There are things we feel but never say out loud. Stories we've been told that we question. Paths we're on that we secretly despise. Expectations of us that we’re not sure we want to fulfil.
Perhaps you're unfulfilled in a high-paying job or you're worried about layoffs. Maybe you're questioning your former devotion to a company that fired you via a cold, automated email at 2AM. Or you're reimagining what ambition and success look like?
Should you buy a house and settle down, or rip up that playbook and travel till your wallet weeps? Is there sufficient play in your life? Do you have a bucket list? Are you mourning someone, your youth, or your freedom?
You're in the grey if you can relate to these questions.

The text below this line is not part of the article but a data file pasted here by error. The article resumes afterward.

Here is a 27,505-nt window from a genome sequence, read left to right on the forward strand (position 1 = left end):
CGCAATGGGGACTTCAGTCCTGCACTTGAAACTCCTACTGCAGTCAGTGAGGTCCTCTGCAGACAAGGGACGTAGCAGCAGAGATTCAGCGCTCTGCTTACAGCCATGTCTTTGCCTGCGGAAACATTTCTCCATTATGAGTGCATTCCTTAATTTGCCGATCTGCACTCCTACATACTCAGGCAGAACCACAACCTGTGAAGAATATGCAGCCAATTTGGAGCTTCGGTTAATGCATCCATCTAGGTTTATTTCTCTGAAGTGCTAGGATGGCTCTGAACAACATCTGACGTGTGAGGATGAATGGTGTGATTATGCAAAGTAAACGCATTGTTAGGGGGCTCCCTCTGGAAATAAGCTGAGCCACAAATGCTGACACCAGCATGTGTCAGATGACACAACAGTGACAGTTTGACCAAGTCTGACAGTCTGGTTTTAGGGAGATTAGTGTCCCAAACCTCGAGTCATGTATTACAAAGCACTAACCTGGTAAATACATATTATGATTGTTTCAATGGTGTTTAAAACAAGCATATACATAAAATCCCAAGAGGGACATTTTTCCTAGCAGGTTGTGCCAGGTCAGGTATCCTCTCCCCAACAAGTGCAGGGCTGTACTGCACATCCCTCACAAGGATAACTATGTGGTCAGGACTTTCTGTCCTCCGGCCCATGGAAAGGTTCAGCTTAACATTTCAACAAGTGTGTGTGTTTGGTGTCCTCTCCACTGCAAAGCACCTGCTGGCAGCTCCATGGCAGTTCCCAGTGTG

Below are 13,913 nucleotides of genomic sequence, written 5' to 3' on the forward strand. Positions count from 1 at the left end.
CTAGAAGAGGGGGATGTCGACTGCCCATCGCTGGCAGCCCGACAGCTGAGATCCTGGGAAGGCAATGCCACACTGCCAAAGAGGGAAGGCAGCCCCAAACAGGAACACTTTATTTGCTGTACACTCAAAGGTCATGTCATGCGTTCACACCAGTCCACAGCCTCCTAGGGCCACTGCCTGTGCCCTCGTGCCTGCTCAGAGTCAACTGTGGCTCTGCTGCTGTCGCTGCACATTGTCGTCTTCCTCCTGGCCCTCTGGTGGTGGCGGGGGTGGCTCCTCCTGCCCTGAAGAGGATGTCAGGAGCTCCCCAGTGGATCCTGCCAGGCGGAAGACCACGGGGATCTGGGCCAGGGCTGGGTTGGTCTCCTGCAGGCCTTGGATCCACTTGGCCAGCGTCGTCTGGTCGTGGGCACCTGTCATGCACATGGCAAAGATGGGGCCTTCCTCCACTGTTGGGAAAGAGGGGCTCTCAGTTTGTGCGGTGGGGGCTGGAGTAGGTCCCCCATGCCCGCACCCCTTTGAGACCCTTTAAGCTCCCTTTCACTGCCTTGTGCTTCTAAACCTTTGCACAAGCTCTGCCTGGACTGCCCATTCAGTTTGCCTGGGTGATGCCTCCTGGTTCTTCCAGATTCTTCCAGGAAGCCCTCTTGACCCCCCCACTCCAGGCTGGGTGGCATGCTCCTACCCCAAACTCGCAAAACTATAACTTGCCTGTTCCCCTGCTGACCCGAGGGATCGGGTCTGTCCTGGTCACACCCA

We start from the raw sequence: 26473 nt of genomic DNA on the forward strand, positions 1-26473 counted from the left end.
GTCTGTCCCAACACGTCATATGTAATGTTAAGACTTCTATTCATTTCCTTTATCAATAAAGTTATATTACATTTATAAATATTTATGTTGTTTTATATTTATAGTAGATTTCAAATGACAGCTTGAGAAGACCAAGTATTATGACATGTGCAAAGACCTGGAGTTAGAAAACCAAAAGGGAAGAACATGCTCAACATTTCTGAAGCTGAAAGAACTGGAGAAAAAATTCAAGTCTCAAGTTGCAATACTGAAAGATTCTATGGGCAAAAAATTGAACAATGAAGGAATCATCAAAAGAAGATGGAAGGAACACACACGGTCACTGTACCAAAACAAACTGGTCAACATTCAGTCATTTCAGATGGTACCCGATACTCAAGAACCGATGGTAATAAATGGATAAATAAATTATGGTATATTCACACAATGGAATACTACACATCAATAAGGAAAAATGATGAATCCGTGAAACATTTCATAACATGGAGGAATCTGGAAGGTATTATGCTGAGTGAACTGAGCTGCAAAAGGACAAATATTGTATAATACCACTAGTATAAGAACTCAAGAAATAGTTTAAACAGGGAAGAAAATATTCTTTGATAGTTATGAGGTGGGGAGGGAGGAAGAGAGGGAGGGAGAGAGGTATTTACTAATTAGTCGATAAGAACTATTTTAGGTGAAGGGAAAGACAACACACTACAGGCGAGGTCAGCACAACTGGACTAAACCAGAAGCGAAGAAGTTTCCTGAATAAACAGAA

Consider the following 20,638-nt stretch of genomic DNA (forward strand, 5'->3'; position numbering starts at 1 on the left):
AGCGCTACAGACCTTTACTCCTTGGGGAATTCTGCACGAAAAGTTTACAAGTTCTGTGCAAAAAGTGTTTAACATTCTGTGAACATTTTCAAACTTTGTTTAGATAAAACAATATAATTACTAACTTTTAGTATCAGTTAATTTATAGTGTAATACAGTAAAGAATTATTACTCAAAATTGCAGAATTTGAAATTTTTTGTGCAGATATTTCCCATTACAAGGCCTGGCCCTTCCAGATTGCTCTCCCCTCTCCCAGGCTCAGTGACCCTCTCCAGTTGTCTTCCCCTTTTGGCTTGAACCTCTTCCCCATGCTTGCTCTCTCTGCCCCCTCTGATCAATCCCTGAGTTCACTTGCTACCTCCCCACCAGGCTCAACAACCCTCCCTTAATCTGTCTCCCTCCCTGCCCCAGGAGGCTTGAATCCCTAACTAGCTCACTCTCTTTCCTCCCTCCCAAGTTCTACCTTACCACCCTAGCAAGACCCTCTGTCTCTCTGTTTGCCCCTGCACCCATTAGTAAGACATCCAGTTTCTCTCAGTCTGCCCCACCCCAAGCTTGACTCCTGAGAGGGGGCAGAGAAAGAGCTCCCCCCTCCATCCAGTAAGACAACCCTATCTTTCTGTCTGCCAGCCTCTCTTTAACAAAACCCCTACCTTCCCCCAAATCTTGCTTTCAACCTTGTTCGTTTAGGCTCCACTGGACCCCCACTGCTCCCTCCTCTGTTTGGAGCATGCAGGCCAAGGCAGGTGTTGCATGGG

The grey is contradictory and multifaceted. It's simultaneously outside and within. It's Karl the Fog, threatening to hover over your skyline forever, before it ultimately passes over. A metaphor for the dissonance we all carry in our heads. But it's also your grey matter: your brain's processing hub where we make sense of the stories we tell ourselves when nobody is looking.
The grey encompasses all the different versions of you. Not merely the angel and devil on your shoulder. It comprises the confident chap that's also insecure and the bubbly Betty that hates attention. The grey is the honest acceptance of self, an amalgamation of the all inner you's.
The most growth in life happens in the grey. You already know your should eat your vegetables. That's settled wisdom. It lives in the black and white category. But what should you optimise your life for? Should life even be optimised? How do you make decisions without being swayed by your ego or desire for validation? Who has the pen in the story of your life?